Outside, beyond the brick walls and wifi technology and humming refrigerators, I also think of those whom I love. I think of my family, my neighbors, my church. I think of the many beloved friends that I have been blessed with in and around the world. I hold each one in my heart.

Sometimes, I think about relationships that need mending. Sometimes, I think about what each one of my dear ones face in a day. As we shelter ourselves in place, attempting to protect one another from the wild pain of a virus and death, I think of the wounds that each of us brought with us into captivity. I think about what our walls hold in, and what our walls hold out.

Somehow, it is only on these walks that I am able to withstand the weight of our global pain. Out in the air, moving my body, I better remember the God who made the world, loves the world, heals the world. Tripping along the sidewalks I am somehow able to get beyond myself and the place where I feel stuck. I move with great, gulping gratitude into the life-giving, invigorating presence of God, God who loves and sustains us through each new season.

If you are able, go out for a walk. Go encounter the creative, living force of God today.

Katy Sundararajan

Katy enjoys writing here at the Reformed Journal about the small things that give us pause and point us to great wonder, the things that make our hearts glad and remind us of where our hope comes from. You can find more of Katy’s writing through Words of Hope free daily devotionals, and in Guideposts’ All God’s Creatures: Daily Devotions for Animal Lovers. Give Katy a good book, a pretty view, or a meal around the table with laughing people and she’ll say, “All is well.”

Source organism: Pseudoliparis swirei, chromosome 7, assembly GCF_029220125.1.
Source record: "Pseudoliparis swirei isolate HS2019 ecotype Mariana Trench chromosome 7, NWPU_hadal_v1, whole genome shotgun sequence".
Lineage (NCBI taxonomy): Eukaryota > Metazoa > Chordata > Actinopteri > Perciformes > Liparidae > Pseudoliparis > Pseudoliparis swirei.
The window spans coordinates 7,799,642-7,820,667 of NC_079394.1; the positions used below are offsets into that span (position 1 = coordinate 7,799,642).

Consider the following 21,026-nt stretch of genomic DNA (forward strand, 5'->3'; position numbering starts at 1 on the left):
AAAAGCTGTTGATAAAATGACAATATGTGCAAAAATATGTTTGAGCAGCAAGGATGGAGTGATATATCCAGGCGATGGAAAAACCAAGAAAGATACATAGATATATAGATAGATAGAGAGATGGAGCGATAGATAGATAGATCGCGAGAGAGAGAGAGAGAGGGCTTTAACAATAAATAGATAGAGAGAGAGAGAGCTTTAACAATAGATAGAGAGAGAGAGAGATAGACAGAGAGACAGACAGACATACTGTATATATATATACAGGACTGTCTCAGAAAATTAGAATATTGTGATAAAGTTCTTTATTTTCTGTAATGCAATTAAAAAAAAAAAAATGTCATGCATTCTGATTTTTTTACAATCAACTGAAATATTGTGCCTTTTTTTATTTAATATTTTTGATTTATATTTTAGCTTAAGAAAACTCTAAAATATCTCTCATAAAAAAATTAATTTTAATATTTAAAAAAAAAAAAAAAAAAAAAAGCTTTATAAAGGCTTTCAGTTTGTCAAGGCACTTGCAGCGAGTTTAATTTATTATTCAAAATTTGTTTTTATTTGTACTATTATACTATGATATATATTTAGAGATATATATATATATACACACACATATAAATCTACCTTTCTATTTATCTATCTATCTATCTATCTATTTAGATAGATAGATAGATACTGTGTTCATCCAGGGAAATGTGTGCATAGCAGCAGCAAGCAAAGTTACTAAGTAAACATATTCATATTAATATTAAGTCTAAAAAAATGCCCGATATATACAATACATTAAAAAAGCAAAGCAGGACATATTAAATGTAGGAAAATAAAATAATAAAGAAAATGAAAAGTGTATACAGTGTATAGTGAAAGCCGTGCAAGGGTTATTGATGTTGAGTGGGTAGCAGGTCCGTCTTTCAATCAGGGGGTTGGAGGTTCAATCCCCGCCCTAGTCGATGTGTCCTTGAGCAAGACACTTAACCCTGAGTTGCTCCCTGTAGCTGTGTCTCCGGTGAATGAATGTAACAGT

• Daniel J Meeter says:

    Always so good. I will walk before the Lord in the land of the living.

  • Duane Kelderman says:

    Thank you for putting into words many things I’ve been feeling but haven’t been able to name.

  • Walking does help one to think. Thank you and be blessed.

  • Jerry Postema says:

    Even though may walk through the shadowy valley we will not walk alone. We fear no evil for the good shepherd walks with us. Thanks for your thoughts. Perspective

  • Rowland Van Es says:

    I agree but only manage to do it every other day. Reminded me of Barbara Brown Taylor ‘s An Altar in the World and her chapter on Walking & Getting Lost where she writes about going for a stroll in the wilderness. Following our dog has gotten us lost but then we always find our way home again. Many of us feel a bit lost right now and are praying that the “hound of heaven” will help lead us.

  • Cathy Smith says:

    Yes! Lovely.

  • Dawn says:

    Thanks Katy! I’ve been walking on the road near my home almost daily. Watching the peach trees blossom and listening to the peepers has been a bonus. I walked this road regularly with my dogs until they were old-timers and cried during walks for a long time without them (2010). Bringing back a practice from ten years ago and walking this familiar route is part of my self-care. 🙂

  • Steven Tryon says:

    Yes and amen. We open up to our shared humanity as we greet each other on walks. The physical distance melts away with a simple hello.

    My long walk will to thru-hike the Appalachian Trail to celebrate my 71st birthday next year.

  • Thomas Goodhart says:

    Thank you, Katy! Lovely as always. I especially love that Honey made an appearance here, in word and photo. Her carrying of the branch is particularly comforting. I thought of you all as Hilde and I took our walk this evening.